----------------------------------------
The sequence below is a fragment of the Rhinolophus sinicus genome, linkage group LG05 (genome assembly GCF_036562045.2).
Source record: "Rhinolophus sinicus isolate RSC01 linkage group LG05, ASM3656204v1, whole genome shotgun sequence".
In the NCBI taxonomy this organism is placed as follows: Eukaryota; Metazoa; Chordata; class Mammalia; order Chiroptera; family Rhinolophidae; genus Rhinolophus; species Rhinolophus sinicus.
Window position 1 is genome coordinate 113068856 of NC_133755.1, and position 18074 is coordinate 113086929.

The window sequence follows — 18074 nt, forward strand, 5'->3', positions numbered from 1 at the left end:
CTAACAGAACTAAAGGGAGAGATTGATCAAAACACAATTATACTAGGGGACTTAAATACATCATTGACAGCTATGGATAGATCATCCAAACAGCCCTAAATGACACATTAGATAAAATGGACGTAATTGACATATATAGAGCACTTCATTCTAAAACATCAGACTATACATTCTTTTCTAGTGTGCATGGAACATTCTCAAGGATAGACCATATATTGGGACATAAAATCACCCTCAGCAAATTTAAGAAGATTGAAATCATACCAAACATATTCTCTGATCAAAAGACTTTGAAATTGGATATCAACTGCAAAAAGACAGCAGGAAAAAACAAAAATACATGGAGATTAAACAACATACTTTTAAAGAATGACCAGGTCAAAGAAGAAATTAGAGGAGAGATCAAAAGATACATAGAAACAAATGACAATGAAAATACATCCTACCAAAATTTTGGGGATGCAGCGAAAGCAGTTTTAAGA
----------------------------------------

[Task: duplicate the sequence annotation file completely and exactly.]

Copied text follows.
The sequence below is a fragment of the Rhinolophus sinicus genome, linkage group LG05 (genome assembly GCF_036562045.2).
Source record: "Rhinolophus sinicus isolate RSC01 linkage group LG05, ASM3656204v1, whole genome shotgun sequence".
In the NCBI taxonomy this organism is placed as follows: Eukaryota; Metazoa; Chordata; class Mammalia; order Chiroptera; family Rhinolophidae; genus Rhinolophus; species Rhinolophus sinicus.
Window position 1 is genome coordinate 113068856 of NC_133755.1, and position 18074 is coordinate 113086929.

The window sequence follows — 18074 nt, forward strand, 5'->3', positions numbered from 1 at the left end:
CTAACAGAACTAAAGGGAGAGATTGATCAAAACACAATTATACTAGGGGACTTAAATACATCATTGACAGCTATGGATAGATCATCCAAACAGCCCTAAATGACACATTAGATAAAATGGACGTAATTGACATATATAGAGCACTTCATTCTAAAACATCAGACTATACATTCTTTTCTAGTGTGCATGGAACATTCTCAAGGATAGACCATATATTGGGACATAAAATCACCCTCAGCAAATTTAAGAAGATTGAAATCATACCAAACATATTCTCTGATCAAAAGACTTTGAAATTGGATATCAACTGCAAAAAGACAGCAGGAAAAAACAAAAATACATGGAGATTAAACAACATACTTTTAAAGAATGACCAGGTCAAAGAAGAAATTAGAGGAGAGATCAAAAGATACATAGAAACAAATGACAATGAAAATACATCCTACCAAAATTTTGGGGATGCAGCGAAAGCAGTTTTAAGA